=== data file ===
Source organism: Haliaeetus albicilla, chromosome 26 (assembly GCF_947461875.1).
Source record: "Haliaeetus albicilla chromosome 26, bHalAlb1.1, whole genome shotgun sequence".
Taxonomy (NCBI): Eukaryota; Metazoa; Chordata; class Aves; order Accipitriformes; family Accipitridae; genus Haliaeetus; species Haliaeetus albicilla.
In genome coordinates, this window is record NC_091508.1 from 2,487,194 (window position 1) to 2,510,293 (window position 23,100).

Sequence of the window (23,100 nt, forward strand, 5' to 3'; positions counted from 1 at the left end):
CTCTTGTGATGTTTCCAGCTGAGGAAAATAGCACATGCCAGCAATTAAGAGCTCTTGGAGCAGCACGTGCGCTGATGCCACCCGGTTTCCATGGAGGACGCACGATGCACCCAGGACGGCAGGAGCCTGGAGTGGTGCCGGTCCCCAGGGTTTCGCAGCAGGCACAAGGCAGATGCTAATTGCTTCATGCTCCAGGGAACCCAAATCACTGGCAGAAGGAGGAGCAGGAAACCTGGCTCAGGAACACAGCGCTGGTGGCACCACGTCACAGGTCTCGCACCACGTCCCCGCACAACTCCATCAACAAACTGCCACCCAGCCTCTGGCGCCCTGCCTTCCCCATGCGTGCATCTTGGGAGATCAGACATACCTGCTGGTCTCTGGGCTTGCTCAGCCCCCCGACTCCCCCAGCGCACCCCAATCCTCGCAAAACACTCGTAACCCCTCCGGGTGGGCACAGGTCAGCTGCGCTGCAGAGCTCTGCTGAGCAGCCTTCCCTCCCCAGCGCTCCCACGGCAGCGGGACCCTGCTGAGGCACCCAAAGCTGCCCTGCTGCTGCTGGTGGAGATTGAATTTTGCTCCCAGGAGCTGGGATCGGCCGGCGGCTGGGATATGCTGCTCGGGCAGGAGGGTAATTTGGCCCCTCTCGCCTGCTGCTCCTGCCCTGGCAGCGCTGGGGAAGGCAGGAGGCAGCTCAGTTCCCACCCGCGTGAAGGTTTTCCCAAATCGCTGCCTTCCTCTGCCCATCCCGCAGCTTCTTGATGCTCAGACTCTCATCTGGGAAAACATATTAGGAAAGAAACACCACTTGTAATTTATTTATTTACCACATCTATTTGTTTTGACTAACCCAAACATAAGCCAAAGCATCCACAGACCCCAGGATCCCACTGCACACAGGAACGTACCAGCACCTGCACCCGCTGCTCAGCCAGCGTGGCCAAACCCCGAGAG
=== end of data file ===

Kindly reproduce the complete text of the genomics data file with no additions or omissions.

Source organism: Haliaeetus albicilla, chromosome 26 (assembly GCF_947461875.1).
Source record: "Haliaeetus albicilla chromosome 26, bHalAlb1.1, whole genome shotgun sequence".
Taxonomy (NCBI): Eukaryota; Metazoa; Chordata; class Aves; order Accipitriformes; family Accipitridae; genus Haliaeetus; species Haliaeetus albicilla.
In genome coordinates, this window is record NC_091508.1 from 2,487,194 (window position 1) to 2,510,293 (window position 23,100).

Sequence of the window (23,100 nt, forward strand, 5' to 3'; positions counted from 1 at the left end):
CTCTTGTGATGTTTCCAGCTGAGGAAAATAGCACATGCCAGCAATTAAGAGCTCTTGGAGCAGCACGTGCGCTGATGCCACCCGGTTTCCATGGAGGACGCACGATGCACCCAGGACGGCAGGAGCCTGGAGTGGTGCCGGTCCCCAGGGTTTCGCAGCAGGCACAAGGCAGATGCTAATTGCTTCATGCTCCAGGGAACCCAAATCACTGGCAGAAGGAGGAGCAGGAAACCTGGCTCAGGAACACAGCGCTGGTGGCACCACGTCACAGGTCTCGCACCACGTCCCCGCACAACTCCATCAACAAACTGCCACCCAGCCTCTGGCGCCCTGCCTTCCCCATGCGTGCATCTTGGGAGATCAGACATACCTGCTGGTCTCTGGGCTTGCTCAGCCCCCCGACTCCCCCAGCGCACCCCAATCCTCGCAAAACACTCGTAACCCCTCCGGGTGGGCACAGGTCAGCTGCGCTGCAGAGCTCTGCTGAGCAGCCTTCCCTCCCCAGCGCTCCCACGGCAGCGGGACCCTGCTGAGGCACCCAAAGCTGCCCTGCTGCTGCTGGTGGAGATTGAATTTTGCTCCCAGGAGCTGGGATCGGCCGGCGGCTGGGATATGCTGCTCGGGCAGGAGGGTAATTTGGCCCCTCTCGCCTGCTGCTCCTGCCCTGGCAGCGCTGGGGAAGGCAGGAGGCAGCTCAGTTCCCACCCGCGTGAAGGTTTTCCCAAATCGCTGCCTTCCTCTGCCCATCCCGCAGCTTCTTGATGCTCAGACTCTCATCTGGGAAAACATATTAGGAAAGAAACACCACTTGTAATTTATTTATTTACCACATCTATTTGTTTTGACTAACCCAAACATAAGCCAAAGCATCCACAGACCCCAGGATCCCACTGCACACAGGAACGTACCAGCACCTGCACCCGCTGCTCAGCCAGCGTGGCCAAACCCCGAGAG